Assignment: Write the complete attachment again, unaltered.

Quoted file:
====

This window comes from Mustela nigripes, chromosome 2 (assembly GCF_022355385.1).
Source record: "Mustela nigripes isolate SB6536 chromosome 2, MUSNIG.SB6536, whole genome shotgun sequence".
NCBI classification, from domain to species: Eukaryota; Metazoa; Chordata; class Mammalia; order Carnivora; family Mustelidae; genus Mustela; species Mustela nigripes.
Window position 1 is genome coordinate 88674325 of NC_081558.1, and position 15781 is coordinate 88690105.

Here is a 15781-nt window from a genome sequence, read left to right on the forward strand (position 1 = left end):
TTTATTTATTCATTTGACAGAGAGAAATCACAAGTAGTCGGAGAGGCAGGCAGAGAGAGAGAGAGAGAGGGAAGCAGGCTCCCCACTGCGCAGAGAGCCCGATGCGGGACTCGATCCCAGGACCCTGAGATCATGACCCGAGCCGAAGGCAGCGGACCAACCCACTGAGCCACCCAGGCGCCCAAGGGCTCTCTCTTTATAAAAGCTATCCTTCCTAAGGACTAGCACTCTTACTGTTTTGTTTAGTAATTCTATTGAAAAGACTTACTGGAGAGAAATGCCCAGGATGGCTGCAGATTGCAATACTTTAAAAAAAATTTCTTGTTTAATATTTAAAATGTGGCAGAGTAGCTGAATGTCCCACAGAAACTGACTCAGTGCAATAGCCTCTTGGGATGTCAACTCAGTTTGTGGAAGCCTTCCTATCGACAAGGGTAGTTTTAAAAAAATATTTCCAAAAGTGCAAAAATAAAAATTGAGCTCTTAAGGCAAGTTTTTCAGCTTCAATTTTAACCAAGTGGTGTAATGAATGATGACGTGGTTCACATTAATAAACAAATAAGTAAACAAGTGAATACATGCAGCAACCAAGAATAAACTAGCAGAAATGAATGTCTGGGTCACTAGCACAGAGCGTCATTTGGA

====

This window comes from Mustela nigripes, chromosome 2 (assembly GCF_022355385.1).
Source record: "Mustela nigripes isolate SB6536 chromosome 2, MUSNIG.SB6536, whole genome shotgun sequence".
NCBI classification, from domain to species: Eukaryota; Metazoa; Chordata; class Mammalia; order Carnivora; family Mustelidae; genus Mustela; species Mustela nigripes.
Window position 1 is genome coordinate 88674325 of NC_081558.1, and position 15781 is coordinate 88690105.

Here is a 15781-nt window from a genome sequence, read left to right on the forward strand (position 1 = left end):
TTTATTTATTCATTTGACAGAGAGAAATCACAAGTAGTCGGAGAGGCAGGCAGAGAGAGAGAGAGAGAGGGAAGCAGGCTCCCCACTGCGCAGAGAGCCCGATGCGGGACTCGATCCCAGGACCCTGAGATCATGACCCGAGCCGAAGGCAGCGGACCAACCCACTGAGCCACCCAGGCGCCCAAGGGCTCTCTCTTTATAAAAGCTATCCTTCCTAAGGACTAGCACTCTTACTGTTTTGTTTAGTAATTCTATTGAAAAGACTTACTGGAGAGAAATGCCCAGGATGGCTGCAGATTGCAATACTTTAAAAAAAATTTCTTGTTTAATATTTAAAATGTGGCAGAGTAGCTGAATGTCCCACAGAAACTGACTCAGTGCAATAGCCTCTTGGGATGTCAACTCAGTTTGTGGAAGCCTTCCTATCGACAAGGGTAGTTTTAAAAAAATATTTCCAAAAGTGCAAAAATAAAAATTGAGCTCTTAAGGCAAGTTTTTCAGCTTCAATTTTAACCAAGTGGTGTAATGAATGATGACGTGGTTCACATTAATAAACAAATAAGTAAACAAGTGAATACATGCAGCAACCAAGAATAAACTAGCAGAAATGAATGTCTGGGTCACTAGCACAGAGCGTCATTTGGA